Chatting with celebrity cook Rachael Ray

Back in the 1980s, when Rachael Ray was a student at Lake George Junior-Senior High School, she didn
At her visit to Lake George Junior-Senior High School last week, food personality and author Rachael Ray holds a framed letter from Rotary International commending her on service to the community. With her are Lake George Rotarians. (David Feiden photo)
At her visit to Lake George Junior-Senior High School last week, food personality and author Rachael Ray holds a framed letter from Rotary International commending her on service to the community. With her are Lake George Rotarians. (David Feiden photo)

Back in the 1980s, when Rachael Ray was a student at Lake George Junior-Senior High School, she didn’t spend her summer days sunbathing and swimming.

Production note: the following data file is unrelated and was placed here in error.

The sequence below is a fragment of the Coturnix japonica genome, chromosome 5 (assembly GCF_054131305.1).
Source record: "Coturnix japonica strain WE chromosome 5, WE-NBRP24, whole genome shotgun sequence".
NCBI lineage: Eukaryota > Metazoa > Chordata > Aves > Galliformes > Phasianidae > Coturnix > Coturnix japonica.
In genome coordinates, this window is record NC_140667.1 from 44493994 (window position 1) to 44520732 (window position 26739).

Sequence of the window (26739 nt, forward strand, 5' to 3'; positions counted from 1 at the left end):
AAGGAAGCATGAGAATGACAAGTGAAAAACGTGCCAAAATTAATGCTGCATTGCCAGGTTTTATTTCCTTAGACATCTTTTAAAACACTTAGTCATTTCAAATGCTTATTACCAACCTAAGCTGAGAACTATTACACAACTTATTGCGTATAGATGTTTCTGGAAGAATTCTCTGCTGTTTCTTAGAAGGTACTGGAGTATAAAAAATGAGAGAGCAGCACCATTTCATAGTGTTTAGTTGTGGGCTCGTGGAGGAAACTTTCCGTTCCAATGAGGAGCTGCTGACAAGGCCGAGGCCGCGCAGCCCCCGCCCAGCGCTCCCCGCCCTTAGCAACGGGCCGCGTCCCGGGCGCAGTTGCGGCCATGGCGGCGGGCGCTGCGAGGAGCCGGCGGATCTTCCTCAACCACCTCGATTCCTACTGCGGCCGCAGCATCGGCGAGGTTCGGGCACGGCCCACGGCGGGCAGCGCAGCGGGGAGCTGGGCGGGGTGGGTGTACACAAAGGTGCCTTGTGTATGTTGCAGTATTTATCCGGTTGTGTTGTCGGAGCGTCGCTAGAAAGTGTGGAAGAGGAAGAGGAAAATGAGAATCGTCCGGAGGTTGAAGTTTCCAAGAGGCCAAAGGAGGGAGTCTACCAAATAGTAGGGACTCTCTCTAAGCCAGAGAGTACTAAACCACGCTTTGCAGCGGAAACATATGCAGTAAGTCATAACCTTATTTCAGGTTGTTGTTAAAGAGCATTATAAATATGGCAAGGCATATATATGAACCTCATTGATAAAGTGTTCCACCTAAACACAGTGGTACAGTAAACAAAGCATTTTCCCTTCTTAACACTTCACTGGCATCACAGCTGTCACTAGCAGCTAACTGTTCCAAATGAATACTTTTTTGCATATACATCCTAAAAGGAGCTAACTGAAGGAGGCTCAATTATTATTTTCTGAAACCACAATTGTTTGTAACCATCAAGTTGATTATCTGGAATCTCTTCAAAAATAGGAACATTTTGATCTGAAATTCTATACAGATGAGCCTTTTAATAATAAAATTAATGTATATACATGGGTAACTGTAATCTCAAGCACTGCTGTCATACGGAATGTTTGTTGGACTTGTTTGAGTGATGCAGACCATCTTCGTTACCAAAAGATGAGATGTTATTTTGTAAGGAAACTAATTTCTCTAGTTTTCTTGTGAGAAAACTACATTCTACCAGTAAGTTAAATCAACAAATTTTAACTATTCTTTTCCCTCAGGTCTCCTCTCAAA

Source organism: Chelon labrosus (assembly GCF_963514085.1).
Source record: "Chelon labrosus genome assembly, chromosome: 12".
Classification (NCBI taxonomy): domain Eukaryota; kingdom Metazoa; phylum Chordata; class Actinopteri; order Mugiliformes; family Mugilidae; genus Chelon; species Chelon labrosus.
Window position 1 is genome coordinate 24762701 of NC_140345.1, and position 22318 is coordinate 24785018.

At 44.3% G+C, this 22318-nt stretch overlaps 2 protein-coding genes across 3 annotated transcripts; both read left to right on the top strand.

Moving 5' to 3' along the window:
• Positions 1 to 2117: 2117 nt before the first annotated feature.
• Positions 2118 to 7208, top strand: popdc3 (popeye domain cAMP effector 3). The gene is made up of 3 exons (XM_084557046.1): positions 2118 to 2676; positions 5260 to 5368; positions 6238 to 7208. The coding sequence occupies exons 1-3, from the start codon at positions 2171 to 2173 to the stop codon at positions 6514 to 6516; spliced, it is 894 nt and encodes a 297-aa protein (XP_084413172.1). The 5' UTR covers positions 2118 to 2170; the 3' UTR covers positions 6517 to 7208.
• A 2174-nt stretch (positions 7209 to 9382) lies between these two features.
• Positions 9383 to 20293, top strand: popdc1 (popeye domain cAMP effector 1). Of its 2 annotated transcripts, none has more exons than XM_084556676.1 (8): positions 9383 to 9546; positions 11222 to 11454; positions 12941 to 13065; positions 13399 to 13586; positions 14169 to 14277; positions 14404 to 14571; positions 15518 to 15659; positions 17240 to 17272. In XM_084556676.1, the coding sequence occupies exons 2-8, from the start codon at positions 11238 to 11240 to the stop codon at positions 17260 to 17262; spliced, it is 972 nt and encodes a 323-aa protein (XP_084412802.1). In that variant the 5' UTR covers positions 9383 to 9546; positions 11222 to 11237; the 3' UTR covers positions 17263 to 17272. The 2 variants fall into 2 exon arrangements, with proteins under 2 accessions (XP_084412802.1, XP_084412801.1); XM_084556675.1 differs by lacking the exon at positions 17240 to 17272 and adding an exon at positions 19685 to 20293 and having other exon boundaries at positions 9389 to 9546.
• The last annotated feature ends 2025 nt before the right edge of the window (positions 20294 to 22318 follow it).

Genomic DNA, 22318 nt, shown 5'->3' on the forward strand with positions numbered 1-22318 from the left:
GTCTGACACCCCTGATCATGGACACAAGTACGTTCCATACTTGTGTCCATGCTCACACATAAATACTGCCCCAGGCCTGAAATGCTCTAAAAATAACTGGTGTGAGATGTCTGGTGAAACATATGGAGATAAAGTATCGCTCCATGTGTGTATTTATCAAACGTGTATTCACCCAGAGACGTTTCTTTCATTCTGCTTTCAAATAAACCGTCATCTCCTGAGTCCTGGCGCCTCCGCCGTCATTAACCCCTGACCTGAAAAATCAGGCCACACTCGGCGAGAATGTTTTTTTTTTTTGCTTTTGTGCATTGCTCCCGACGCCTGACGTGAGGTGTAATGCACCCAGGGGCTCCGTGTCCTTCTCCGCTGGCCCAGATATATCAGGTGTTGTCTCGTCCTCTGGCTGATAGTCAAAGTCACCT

“I didn’t have any fun in the summer. I never went on the lake,” she told reporters at a press conference Friday night in the library of her old school.

When she was a teen, Ray wore a polyester uniform and scooped ice cream at Howard Johnson’s, a restaurant managed by her mother on the main drag in the village.

These days, Ray, one of America’s best known TV stars, and her husband, John Cusimano, enjoy Lake George from the deck of a Chris Craft called Delicious.

They like to lounge on the water with a jambox, cocktails and snacks, she said.

“Tie up and party down. We listen to David Bowie.”

For the 14th year, Ray was in town to do a cooking show in the school auditorium.

The $25-per-ticket event, which is always a sellout, has raised more than $200,000 to support scholarship funds and new school equipment.

“Our first show was in 2002, barely 200 people,” said Gloria Gilman, the show’s mistress of ceremonies. “The third year, they were lined up. They would stand in line at 5 a.m. to get tickets, and it’s been that way every since.”